NASA will launch the latest mission to the moon late on Tuesday, February 13 (or early on Wednesday, February 14, depending on where you live). As part of its Commercial Lunar Payload Services (CLPS) program, the company Intuitive Machines will launch its first lunar lander, with the aim of delivering science payloads to the surface of the moon.
The launch will be live-streamed by NASA, and we have the details on how to watch below.
The launch will use a SpaceX Falcon 9 rocket and will take place from pad 39A at the Kennedy Space Center in Florida. Intuitive Machines’s lander is called the Nova-C and will carry commercial payloads, as well as NASA science experiments to the moon. It is aiming to land in an area near the moon’s south pole called Malapert A, a small crater next to the larger Malapert crater. This is close to one of the landing sites being considered for NASA’s planned Artemis III crewed mission to the moon.
The NASA payloads on board include an experiment regarding the plasma environment on the moon’s surface and a set of four cameras to image the lander’s engine plume as it descends onto the surface. The commercial payloads include tests of thermal materials and a camera.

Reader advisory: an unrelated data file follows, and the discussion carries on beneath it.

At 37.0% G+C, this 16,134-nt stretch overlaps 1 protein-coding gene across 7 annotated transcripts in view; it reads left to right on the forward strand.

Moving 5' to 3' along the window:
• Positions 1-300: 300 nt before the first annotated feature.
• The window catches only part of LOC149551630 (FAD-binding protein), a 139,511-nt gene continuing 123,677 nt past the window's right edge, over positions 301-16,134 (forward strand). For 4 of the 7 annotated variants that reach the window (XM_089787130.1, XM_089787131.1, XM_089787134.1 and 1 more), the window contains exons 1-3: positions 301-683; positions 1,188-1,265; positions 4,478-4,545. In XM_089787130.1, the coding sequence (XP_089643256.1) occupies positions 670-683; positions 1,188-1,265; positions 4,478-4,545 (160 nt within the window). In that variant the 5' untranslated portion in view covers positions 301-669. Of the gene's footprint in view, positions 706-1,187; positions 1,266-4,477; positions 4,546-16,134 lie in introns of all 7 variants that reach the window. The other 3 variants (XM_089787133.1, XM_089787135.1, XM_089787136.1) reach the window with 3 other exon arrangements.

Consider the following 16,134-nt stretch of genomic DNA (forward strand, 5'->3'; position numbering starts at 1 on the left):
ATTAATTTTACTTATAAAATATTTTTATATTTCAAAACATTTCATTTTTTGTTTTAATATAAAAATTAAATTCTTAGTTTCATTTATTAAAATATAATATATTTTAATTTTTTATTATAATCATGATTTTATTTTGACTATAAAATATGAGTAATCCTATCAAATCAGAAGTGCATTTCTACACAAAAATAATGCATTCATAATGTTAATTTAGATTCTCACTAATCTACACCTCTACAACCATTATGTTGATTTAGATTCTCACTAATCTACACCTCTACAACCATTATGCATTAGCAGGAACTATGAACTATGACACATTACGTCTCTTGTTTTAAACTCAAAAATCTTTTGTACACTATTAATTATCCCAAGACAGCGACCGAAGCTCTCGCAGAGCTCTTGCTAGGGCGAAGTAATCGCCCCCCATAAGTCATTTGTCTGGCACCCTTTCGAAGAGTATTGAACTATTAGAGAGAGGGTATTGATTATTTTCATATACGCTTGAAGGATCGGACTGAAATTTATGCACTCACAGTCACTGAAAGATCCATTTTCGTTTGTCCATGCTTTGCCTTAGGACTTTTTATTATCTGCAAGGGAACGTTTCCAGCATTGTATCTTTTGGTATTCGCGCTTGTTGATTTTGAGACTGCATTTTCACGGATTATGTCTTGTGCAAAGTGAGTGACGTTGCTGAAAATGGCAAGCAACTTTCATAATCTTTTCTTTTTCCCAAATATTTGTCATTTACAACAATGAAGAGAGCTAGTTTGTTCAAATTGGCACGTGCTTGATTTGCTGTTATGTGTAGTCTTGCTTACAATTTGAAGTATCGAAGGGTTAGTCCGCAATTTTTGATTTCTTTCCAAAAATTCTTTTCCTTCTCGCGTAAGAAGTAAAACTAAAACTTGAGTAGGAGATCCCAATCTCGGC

The first commercial lunar landing attempt under the CLPS program, run by Astrobotic, failed to reach the moon and burned up in Earth’s atmosphere, so all eyes are on this second launch to see if it will have more success.
The launch will be live-streamed by NASA, and will be available for viewing via NASA TV. There are a few ways you can watch the channel, but the easiest is to go to NASA’s YouTube channel or to use the video embedded above. You can also use the NASA+ app, which is available for iOS, Android, and various other devices to watch the live stream.
Coverage of the launch begins at 12:15 a.m. ET on Wednesday, February 14 (9:15 p.m. PT on Tuesday, February 13). The launch itself is scheduled for just before 1 a.m. ET (or 10 p.m. PT), though NASA warns that the coverage may change “based on real-time operational activities.” For the latest news, you can also check out NASA’s Artemis blog or its X (formerly Twitter) account.